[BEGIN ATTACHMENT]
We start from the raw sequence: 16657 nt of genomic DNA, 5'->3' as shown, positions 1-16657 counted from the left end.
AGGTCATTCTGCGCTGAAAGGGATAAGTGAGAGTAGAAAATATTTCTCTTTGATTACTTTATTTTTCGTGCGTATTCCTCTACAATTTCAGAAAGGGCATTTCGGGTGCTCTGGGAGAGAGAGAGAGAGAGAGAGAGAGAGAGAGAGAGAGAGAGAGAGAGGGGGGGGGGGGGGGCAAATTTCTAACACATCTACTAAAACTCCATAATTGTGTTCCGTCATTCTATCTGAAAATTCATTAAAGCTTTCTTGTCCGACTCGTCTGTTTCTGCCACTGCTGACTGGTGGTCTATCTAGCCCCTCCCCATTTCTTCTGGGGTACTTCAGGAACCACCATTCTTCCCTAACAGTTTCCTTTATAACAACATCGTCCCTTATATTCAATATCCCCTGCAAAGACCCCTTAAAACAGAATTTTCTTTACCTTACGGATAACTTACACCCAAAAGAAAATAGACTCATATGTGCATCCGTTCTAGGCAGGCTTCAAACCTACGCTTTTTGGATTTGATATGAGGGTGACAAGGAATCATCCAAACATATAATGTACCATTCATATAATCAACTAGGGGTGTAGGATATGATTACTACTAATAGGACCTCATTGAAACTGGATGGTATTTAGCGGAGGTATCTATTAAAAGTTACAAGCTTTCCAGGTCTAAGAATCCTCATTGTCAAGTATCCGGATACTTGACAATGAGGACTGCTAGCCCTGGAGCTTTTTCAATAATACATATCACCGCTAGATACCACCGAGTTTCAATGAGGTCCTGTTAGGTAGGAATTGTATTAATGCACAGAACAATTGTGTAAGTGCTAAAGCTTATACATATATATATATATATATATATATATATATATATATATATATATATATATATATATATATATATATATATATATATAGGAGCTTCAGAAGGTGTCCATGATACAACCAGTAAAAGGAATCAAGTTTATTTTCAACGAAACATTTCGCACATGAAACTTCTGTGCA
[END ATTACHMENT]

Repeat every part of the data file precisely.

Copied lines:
We start from the raw sequence: 16657 nt of genomic DNA, 5'->3' as shown, positions 1-16657 counted from the left end.
AGGTCATTCTGCGCTGAAAGGGATAAGTGAGAGTAGAAAATATTTCTCTTTGATTACTTTATTTTTCGTGCGTATTCCTCTACAATTTCAGAAAGGGCATTTCGGGTGCTCTGGGAGAGAGAGAGAGAGAGAGAGAGAGAGAGAGAGAGAGAGAGAGAGAGGGGGGGGGGGGGGGCAAATTTCTAACACATCTACTAAAACTCCATAATTGTGTTCCGTCATTCTATCTGAAAATTCATTAAAGCTTTCTTGTCCGACTCGTCTGTTTCTGCCACTGCTGACTGGTGGTCTATCTAGCCCCTCCCCATTTCTTCTGGGGTACTTCAGGAACCACCATTCTTCCCTAACAGTTTCCTTTATAACAACATCGTCCCTTATATTCAATATCCCCTGCAAAGACCCCTTAAAACAGAATTTTCTTTACCTTACGGATAACTTACACCCAAAAGAAAATAGACTCATATGTGCATCCGTTCTAGGCAGGCTTCAAACCTACGCTTTTTGGATTTGATATGAGGGTGACAAGGAATCATCCAAACATATAATGTACCATTCATATAATCAACTAGGGGTGTAGGATATGATTACTACTAATAGGACCTCATTGAAACTGGATGGTATTTAGCGGAGGTATCTATTAAAAGTTACAAGCTTTCCAGGTCTAAGAATCCTCATTGTCAAGTATCCGGATACTTGACAATGAGGACTGCTAGCCCTGGAGCTTTTTCAATAATACATATCACCGCTAGATACCACCGAGTTTCAATGAGGTCCTGTTAGGTAGGAATTGTATTAATGCACAGAACAATTGTGTAAGTGCTAAAGCTTATACATATATATATATATATATATATATATATATATATATATATATATATATATATATATATATATATATATATATATATAGGAGCTTCAGAAGGTGTCCATGATACAACCAGTAAAAGGAATCAAGTTTATTTTCAACGAAACATTTCGCACATGAAACTTCTGTGCA